Story of the Middle Ages - S. B. Harding

England in the Middle Ages

The British Isles were among the lands which suffered most from the raids of the viking Northmen, and it was there also that the Normans of France made their greatest conquest.

In the days when Rome was spreading her rule about the Mediterranean Sea, the larger of these islands was called Britain, from its inhabitants, the Britons, who were akin to the Gauls of the Continent. Some time after the Romans had conquered Gaul, Britain also was added to their Empire and was ruled by the Romans for about three hundred and fifty years. But when the Empire had grown weak and the German barbarians began to over-run Italy, Rome was obliged to withdraw her legions from Britain, and that island was then left to govern and defend itself.

The Britons, however, had lived so long under Roman rule that, by this time, they had almost forgotten how to fight. So, when wild tribes from Ireland and Scotland came to attack them, the Britons were in an evil situation. At one time they wrote a letter to the Roman commander in Gaul, in which they said:

"The barbarians drive us to the sea; the sea throws us back on the barbarians. Thus two modes of death await us: we are either slain, or drowned."

[Illustration] from The Story of the Middle Ages by S. B. Harding


Also, roving bands of Germans, called Angles and Saxons, now began to trouble the shores of Britain, coming in their swift pirate ships much as the Northmen were to do four hundred years later. When the Britons found that the Romans were not able to help them, they asked a band of these sea-rovers to aid them against their other enemies, promising them rich rewards (449 A.D.). When once the Angles and Saxons had secured a footing, they proceeded to conquer the island for themselves. In this way the Angles and Saxons won for themselves the fairest portion of the land. From the name of the first of these peoples, it came to be called "Angle-land" or England. It was only after two centuries of hard fighting, however, that the conquest was completed. In the western part of the island the Britons long kept their independence; and there, under the name of "Welsh," as they were styled by the new-comers (a word which meant foreigners), they continued for hundreds of years to use their own language, to follow their own laws, and to obey their own princes.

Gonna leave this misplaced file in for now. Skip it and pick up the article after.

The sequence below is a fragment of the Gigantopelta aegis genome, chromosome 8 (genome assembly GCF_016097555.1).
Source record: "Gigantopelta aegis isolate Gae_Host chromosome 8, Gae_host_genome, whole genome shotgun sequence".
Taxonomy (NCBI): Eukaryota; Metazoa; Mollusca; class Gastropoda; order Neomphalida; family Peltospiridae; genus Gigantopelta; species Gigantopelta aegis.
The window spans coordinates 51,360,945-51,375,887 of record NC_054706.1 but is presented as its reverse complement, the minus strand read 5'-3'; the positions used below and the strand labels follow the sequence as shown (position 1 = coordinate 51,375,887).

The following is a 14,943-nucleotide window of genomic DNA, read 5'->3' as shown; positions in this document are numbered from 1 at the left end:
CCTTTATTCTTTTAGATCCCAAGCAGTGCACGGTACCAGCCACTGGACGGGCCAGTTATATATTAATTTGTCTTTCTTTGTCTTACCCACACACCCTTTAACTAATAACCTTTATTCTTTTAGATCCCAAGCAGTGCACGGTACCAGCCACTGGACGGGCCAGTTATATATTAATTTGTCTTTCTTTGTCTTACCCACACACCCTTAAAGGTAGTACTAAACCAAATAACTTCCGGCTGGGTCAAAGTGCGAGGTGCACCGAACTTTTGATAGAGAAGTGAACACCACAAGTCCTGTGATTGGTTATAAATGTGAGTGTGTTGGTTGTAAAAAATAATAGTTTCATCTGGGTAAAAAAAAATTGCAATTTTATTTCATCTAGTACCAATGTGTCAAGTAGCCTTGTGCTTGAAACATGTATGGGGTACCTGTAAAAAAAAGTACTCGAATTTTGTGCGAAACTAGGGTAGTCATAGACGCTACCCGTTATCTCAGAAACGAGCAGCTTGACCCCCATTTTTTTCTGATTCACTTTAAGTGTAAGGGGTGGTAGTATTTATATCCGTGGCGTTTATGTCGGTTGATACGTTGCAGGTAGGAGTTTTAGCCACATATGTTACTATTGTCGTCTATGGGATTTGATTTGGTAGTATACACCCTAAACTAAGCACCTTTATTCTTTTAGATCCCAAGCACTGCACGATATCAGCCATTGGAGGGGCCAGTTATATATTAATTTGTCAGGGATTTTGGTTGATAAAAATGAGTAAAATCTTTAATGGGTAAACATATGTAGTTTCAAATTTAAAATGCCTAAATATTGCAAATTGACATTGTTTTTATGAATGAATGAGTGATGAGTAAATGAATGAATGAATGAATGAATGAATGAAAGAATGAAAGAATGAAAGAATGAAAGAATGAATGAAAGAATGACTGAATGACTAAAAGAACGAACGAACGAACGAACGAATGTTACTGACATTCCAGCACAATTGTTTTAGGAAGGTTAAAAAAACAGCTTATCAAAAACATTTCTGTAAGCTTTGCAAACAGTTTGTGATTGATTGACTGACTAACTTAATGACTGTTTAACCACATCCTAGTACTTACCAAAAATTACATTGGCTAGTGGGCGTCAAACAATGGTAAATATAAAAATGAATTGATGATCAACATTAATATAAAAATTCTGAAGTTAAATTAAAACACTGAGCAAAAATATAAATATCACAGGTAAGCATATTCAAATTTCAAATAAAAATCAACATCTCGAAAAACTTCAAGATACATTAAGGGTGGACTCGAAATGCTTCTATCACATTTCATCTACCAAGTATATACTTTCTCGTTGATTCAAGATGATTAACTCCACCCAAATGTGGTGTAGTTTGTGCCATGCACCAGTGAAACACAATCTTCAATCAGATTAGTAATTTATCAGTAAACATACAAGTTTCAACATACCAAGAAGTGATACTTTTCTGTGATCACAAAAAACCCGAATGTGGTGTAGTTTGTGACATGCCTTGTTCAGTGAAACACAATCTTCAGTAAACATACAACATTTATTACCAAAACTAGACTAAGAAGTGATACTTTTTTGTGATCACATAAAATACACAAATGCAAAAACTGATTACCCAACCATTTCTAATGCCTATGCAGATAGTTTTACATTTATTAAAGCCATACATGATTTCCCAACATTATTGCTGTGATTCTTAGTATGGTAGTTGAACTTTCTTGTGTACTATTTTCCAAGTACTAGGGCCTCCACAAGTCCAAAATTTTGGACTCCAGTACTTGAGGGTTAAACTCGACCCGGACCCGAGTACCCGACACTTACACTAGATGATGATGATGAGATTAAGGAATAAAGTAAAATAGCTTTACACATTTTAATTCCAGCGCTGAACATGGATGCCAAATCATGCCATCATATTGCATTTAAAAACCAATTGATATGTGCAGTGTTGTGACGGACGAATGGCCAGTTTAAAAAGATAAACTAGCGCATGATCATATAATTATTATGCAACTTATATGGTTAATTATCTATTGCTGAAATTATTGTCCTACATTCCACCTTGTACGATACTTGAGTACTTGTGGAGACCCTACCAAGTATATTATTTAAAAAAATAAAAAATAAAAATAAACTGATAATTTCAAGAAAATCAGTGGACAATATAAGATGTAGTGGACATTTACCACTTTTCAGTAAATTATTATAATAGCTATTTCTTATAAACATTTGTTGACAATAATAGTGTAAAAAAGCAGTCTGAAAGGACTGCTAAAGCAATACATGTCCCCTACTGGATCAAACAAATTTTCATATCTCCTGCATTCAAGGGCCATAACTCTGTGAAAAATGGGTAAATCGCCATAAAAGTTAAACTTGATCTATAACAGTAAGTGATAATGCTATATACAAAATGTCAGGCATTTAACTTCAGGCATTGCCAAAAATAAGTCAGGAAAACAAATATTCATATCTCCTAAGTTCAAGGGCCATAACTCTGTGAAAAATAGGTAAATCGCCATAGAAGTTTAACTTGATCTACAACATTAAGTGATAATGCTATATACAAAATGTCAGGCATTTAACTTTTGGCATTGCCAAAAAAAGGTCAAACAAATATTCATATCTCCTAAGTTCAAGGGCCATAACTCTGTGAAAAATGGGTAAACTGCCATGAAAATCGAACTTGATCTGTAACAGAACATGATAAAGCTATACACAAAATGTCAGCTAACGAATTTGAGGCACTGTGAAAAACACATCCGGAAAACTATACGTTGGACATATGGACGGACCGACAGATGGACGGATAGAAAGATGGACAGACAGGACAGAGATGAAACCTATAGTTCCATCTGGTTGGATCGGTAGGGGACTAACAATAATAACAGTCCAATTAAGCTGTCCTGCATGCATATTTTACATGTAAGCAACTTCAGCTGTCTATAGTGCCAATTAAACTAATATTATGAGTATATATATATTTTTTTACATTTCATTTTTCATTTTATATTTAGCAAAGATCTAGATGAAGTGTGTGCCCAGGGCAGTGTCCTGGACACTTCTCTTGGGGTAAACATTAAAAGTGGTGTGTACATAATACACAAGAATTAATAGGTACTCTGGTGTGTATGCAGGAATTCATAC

Meanwhile the "English," as the descendants of the Angles and Saxons are called, settled down into a num¬ber of little kingdoms. You have already read how captive boys from one of these kingdoms excited the pity of Pope Gregory when he saw them exposed for sale in the slave market at Rome, and how this led him to send the monk Au¬gustine to England, to convert these new-comers. The English became Christians and grew more civilized, and finally their little kingdoms were joined together under the rule of a single king.

But now they, in turn, were exposed to the danger of conquest; for like the Britons before them the English had, through long years of peace, lost much of their former warlike ability. The new enemy was the Northmen, whose deeds we have described in the preceding chapter. Little by little they overran the island, plundering and destroying monasteries and churches, until only the south-western part of the island was still unconquered. But there they were met by a young English King who stopped their conquests and saved his people from ruin at their hands.

This was the English national hero. Alfred, whom later ages called "Alfred the Truth-Teller" and "England's Darling." When he was a boy his mother one day said to him and his brothers:

"Do you see this little book, with its clear black writing, and the beautiful letter at the beginning, painted in red, blue, and gold? It shall belong to the one who first learns its songs."

Books were precious things in those days, for printing was not yet invented and they must be made slowly and painfully by writing the letters with a pen. So Alfred exclaimed eagerly:

"Mother, will you really give that beautiful book to me if I learn it first?"

"Yes," she replied, "I really will."